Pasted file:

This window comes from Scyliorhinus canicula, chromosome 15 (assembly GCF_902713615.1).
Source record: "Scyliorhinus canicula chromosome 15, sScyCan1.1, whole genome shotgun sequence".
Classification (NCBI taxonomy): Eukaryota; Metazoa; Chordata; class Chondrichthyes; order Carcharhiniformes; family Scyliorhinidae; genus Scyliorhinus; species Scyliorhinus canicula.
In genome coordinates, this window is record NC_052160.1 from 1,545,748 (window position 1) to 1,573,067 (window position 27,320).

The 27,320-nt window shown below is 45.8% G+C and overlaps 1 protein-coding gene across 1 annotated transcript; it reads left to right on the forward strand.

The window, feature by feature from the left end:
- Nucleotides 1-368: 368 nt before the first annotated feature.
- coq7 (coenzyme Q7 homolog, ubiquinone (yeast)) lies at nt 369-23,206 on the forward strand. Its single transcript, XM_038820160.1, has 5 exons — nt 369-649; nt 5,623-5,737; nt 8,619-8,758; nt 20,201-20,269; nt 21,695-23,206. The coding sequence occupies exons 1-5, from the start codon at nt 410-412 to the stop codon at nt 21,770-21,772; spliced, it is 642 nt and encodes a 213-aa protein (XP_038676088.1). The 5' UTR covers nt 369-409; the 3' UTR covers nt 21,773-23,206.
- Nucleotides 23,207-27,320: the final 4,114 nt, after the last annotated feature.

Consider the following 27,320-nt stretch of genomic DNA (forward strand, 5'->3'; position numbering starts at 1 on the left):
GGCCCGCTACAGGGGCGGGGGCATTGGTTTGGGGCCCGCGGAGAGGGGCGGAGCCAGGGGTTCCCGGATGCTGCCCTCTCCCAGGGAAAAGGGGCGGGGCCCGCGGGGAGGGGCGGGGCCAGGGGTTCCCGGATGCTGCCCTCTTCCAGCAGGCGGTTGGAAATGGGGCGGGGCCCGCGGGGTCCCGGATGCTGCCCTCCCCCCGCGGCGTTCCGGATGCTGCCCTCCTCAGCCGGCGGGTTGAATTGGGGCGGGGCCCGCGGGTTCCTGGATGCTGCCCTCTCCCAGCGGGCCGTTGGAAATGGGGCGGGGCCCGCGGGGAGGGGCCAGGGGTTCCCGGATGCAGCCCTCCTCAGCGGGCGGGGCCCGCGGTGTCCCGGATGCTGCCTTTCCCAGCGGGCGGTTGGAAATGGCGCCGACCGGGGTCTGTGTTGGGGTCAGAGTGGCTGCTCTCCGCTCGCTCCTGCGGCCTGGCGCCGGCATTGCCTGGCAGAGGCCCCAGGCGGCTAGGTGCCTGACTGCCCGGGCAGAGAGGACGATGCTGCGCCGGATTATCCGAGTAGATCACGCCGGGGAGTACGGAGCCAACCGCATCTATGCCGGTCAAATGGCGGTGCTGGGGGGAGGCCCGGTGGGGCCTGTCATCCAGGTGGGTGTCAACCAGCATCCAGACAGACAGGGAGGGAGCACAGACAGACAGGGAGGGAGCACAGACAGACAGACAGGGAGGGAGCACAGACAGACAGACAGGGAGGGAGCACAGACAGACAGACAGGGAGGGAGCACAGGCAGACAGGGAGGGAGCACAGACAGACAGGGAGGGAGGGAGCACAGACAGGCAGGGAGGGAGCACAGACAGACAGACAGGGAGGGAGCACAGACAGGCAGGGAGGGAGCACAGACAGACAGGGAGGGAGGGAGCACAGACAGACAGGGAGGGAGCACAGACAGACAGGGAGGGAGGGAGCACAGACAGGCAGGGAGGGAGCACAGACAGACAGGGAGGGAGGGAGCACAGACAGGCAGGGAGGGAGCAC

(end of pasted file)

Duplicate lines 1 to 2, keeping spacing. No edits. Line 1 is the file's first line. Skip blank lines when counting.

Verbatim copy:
This window comes from Scyliorhinus canicula, chromosome 15 (assembly GCF_902713615.1).
Source record: "Scyliorhinus canicula chromosome 15, sScyCan1.1, whole genome shotgun sequence".